I'm agree, this is a nightmare. Recently i found a paper from Martin & Benton (Syst. Biol. 57, 2008) that comment: "For clarity, we suggest that the term Crocodylia should be used" (...) “Crocodilia” has been widely used in textbooks and defines exactly the same thing as Crocodylia: Protosuchia, Mesosuchia, and Eusuchia. Reasons for preferring the usage of Crocodylia over Crocodilia are expressed by Dundee (1989)." I don't have Dundee's paper to confirm the reasons for preference (Dundee H.A. 1989. Higher category name usage for amphibians and reptiles. Syst. Zool. 8:389–406). Crocodylia is widely used in recent paleontological papers, and this cause my doubts about the correct order's name. Burmeister (talk) 21:23, 16 April 2010 (UTC)

Heart Chambers

Crocodilia have five heart chambers. The four everyone thinks of, and the sinus venosus. Although the sinus venosus is reduced, it is still a chamber. Blood enters the sinus venosus before it enters the right atrium. — Preceding unsigned comment added by (talk) 05:10, 26 May 2011 (UTC)

Intro unclear

The present introductory paragraphs are these:

Crocodilia (or Crocodylia) is an order of large reptiles that appeared about 84 million years ago in the late Cretaceous Period (Campanian stage). They are the closest living relatives of birds, as the two groups are the only known survivors of the Archosauria.[1] Members of the crocodilian total group, the clade Crurotarsi, appeared about 220 million years ago in the Triassic Period and exhibited a wide diversity of forms during the Mesozoic Era.
Although the term 'crocodiles' is sometimes used to refer to alligators, caiman, and gharials, or even to their distant prehistoric relatives the marine crocodiles, a less ambiguous vernacular term for this group is 'crocodilians'.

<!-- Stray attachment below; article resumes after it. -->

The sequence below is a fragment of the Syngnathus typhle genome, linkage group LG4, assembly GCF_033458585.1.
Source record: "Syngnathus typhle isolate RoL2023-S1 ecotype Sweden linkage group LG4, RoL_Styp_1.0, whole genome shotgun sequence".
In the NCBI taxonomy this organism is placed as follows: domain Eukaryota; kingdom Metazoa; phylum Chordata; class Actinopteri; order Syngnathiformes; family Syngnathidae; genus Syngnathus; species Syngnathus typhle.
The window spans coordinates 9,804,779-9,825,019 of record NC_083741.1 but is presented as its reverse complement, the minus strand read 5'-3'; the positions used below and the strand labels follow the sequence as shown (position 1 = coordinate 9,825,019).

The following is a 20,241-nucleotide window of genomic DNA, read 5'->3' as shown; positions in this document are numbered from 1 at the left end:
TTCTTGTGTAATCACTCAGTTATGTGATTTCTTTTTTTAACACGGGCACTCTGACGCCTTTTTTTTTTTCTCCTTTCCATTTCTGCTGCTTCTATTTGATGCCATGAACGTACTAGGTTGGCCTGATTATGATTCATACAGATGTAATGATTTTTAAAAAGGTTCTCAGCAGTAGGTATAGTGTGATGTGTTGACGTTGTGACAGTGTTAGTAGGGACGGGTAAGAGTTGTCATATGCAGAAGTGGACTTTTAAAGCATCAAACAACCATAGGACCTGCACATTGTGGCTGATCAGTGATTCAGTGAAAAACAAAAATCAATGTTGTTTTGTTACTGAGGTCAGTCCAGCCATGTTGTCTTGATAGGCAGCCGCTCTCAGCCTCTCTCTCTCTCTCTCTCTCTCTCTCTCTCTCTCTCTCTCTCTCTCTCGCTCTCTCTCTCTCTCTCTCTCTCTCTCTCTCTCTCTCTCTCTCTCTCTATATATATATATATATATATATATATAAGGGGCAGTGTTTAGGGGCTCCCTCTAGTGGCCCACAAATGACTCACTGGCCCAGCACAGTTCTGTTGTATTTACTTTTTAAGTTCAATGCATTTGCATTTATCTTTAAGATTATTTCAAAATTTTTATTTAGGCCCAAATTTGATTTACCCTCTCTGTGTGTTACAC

That is unclear. Is there a group of animals called "crocodiles"? I'm not joking. I don't know — and I can't tell from those paragraphs. I don't mean "crocodilians"; I mean "crocodiles." Do "crocodilians" include not only alligators, caiman, and gharials but a group of animals called "crocodiles"? (talk) 04:20, 28 February 2012 (UTC)

Temperature of the water and the air

Which temperature does the croc need to survive? I know they live in the tropical areas but don't know the limits that this animal can tolerate. Regards,Andres — Preceding unsigned comment added by (talk) 20:45, 16 December 2012 (UTC)

I think that depends on the species. Chris Lavers reports in his book "Why elephants have big ears" that alligators can survive a winter in a frozen lake with only the nostrils peeking out of the ice (I think the ice should not be too thick). check it out, its really a great book. (talk) 22:10, 18 December 2012 (UTC)

Crocodilians have double armour?

"There are small plates of bone, called osteoderms or scutes, under the scales. … The rows of scutes cover the crocodilian’s body from head to tail, forming a tough protective armor. Beneath the scales and osteoderms is another layer of armor, both strong and flexible and built of rows of bony overlapping shingles called osteoscutes, which are embedded in the animal’s back tissue"